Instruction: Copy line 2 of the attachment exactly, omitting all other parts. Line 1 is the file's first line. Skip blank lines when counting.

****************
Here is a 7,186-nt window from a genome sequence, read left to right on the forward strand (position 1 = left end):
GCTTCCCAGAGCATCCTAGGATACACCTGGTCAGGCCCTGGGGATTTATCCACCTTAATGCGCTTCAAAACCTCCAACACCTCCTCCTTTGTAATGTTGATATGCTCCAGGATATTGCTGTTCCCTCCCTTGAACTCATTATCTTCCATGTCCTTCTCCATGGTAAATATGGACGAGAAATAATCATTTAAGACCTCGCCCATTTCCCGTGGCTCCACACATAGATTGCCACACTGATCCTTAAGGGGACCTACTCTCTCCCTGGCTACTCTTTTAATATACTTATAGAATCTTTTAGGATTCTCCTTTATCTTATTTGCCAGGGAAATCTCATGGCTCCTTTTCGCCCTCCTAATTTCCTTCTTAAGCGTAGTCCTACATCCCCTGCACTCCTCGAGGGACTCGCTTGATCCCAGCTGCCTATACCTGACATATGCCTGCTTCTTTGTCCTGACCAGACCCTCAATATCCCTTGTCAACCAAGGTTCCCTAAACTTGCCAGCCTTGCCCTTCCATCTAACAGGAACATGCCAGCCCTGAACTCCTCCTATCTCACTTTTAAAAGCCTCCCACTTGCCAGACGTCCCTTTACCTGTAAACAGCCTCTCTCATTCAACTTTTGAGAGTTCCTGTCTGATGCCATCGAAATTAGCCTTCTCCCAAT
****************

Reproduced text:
GCTTCCCAGAGCATCCTAGGATACACCTGGTCAGGCCCTGGGGATTTATCCACCTTAATGCGCTTCAAAACCTCCAACACCTCCTCCTTTGTAATGTTGATATGCTCCAGGATATTGCTGTTCCCTCCCTTGAACTCATTATCTTCCATGTCCTTCTCCATGGTAAATATGGACGAGAAATAATCATTTAAGACCTCGCCCATTTCCCGTGGCTCCACACATAGATTGCCACACTGATCCTTAAGGGGACCTACTCTCTCCCTGGCTACTCTTTTAATATACTTATAGAATCTTTTAGGATTCTCCTTTATCTTATTTGCCAGGGAAATCTCATGGCTCCTTTTCGCCCTCCTAATTTCCTTCTTAAGCGTAGTCCTACATCCCCTGCACTCCTCGAGGGACTCGCTTGATCCCAGCTGCCTATACCTGACATATGCCTGCTTCTTTGTCCTGACCAGACCCTCAATATCCCTTGTCAACCAAGGTTCCCTAAACTTGCCAGCCTTGCCCTTCCATCTAACAGGAACATGCCAGCCCTGAACTCCTCCTATCTCACTTTTAAAAGCCTCCCACTTGCCAGACGTCCCTTTACCTGTAAACAGCCTCTCTCATTCAACTTTTGAGAGTTCCTGTCTGATGCCATCGAAATTAGCCTTCTCCCAAT